Our 250-year-old farmhouse near the village of Bourgeville is straight out of Madame Bovary, except life is anything but boring and I haven't, as of yet, taken any lovers. We play petanque in the yard, swing from the willow tree, feed Neddy the Contentin Donkey with table scraps and wake up with the roosters. We have pastoral Normandy all around and feel perfectly situated to explore the region.

When we started planning our trip, I asked James Beard-nominated chef Renee Erickson (of Seattle's The Walrus and the Carpenter, Barnacle, The Narwhal, The Whale Wins and The Boat Street Cafe) for recommendations because she hosts a Normandy Dinner every year. Her excellent new cookbook A Boat, A Whale and A Walrus features a full page photograph of her friend Stephane Lebozec, an oysterman from the town of Dives-sur-Mer on the coast of Normandy. He wears a blue and white striped fisherman sweater and a mischievous smile. Renee suggested I contact him and when I did, he invited us to Sunday lunch at his home the day after we arrived in France.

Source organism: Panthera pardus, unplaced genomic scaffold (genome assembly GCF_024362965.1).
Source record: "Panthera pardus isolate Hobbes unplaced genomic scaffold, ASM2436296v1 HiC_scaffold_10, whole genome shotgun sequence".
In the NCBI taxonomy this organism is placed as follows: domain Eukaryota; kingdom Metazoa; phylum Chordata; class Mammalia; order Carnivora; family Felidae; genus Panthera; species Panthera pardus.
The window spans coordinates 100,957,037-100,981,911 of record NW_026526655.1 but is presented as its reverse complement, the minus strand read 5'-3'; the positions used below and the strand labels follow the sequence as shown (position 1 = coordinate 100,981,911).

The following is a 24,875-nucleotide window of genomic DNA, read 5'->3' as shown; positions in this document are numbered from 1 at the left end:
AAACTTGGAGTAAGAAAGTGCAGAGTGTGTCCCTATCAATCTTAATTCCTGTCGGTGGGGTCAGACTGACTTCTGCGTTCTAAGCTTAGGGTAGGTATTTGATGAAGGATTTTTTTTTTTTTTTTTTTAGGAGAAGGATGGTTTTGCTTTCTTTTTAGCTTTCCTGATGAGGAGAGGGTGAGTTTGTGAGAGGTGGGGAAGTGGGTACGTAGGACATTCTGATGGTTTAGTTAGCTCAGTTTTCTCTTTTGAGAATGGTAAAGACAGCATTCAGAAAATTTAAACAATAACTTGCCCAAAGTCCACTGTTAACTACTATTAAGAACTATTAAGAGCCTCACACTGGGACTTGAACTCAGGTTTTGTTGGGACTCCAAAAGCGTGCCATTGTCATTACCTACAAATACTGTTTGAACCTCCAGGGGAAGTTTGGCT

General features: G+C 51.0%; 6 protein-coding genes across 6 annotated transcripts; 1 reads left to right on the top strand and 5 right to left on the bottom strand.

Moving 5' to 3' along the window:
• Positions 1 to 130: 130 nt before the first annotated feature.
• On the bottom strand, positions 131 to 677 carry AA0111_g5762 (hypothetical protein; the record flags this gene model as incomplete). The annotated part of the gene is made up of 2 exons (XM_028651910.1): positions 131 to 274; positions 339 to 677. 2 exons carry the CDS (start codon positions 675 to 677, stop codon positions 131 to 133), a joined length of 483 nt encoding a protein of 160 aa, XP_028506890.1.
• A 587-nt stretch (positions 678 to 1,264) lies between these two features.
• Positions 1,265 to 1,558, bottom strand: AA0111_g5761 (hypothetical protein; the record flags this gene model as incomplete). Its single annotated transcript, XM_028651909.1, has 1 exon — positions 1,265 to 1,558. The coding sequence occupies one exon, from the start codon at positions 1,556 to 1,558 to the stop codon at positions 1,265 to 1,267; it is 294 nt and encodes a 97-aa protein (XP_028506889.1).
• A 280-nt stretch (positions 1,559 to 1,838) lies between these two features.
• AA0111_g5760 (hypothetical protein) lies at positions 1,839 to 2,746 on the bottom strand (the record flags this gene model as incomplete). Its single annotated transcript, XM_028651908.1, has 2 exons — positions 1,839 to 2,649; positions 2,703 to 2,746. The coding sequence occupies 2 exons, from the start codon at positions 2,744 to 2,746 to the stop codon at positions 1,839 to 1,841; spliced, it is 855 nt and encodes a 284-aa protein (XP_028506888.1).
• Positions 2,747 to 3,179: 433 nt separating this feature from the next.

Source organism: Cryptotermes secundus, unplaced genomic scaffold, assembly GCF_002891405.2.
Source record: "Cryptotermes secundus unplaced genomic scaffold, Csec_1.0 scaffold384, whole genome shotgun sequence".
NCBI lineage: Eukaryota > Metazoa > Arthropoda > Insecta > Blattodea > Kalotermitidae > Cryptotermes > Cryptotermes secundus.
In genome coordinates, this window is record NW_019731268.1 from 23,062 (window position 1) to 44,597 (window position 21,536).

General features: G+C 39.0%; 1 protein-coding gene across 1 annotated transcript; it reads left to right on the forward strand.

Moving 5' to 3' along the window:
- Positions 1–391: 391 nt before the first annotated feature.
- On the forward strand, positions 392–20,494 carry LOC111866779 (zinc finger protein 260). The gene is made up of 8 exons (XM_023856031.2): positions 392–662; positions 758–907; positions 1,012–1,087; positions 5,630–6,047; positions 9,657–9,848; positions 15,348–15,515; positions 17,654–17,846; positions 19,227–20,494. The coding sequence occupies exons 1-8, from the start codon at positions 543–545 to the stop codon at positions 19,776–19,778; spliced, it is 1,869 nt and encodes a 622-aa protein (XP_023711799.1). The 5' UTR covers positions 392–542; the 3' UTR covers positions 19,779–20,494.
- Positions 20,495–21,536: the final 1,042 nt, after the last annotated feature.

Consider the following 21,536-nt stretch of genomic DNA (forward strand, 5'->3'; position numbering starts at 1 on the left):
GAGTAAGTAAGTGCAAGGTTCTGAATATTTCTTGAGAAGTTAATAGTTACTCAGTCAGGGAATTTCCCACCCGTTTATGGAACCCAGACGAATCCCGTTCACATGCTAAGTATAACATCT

We drove 15 minutes to Dives-sur-Mer, the pretty little harbor town from which William the Conqueror set off for the Norman Conquest of England in 1066. We arrived at Stephane and Martine's home at noon to find a table set under the white apple blossoms in their yard, which is really more of a mini-orchard. Venetian-masks adorned the trees. We were welcomed warmly with kisses and a glass of cider. Two more friends, Gerard and Marie, arrived to make a party of six adults. Out came the oysters. Next, in a leisurely pace: Sancerre, salade, roast chicken with frites, a cheese plate with Pont L'Eveque, Camembert and cheve, apple Tarte Normande and coffee. It was the holiday weekend of Pentecost, but I get the feeling they eat like this everyday.

We then donned masks and strolled one block into the historic town center to watch the annual parade celebrating Les Mascarades. Below, Martine, Stephane and me.

After the parade, we went back to the house for more oysters with champagne, spider crab, another cheese plate and Martine's perfect apricot clafoutis. And then, incredibly, a tasting of four Calvados around the fire. Stephane poured us four different bottles of Calvados to try: moonshine, 2-year, 8-year and a 50-year. We kissed our new friends goodbyes near midnight.

Thank you for the introduction, Renee. What a lovely welcome to Normandy. Mille fois merci, Stephane and Martine!

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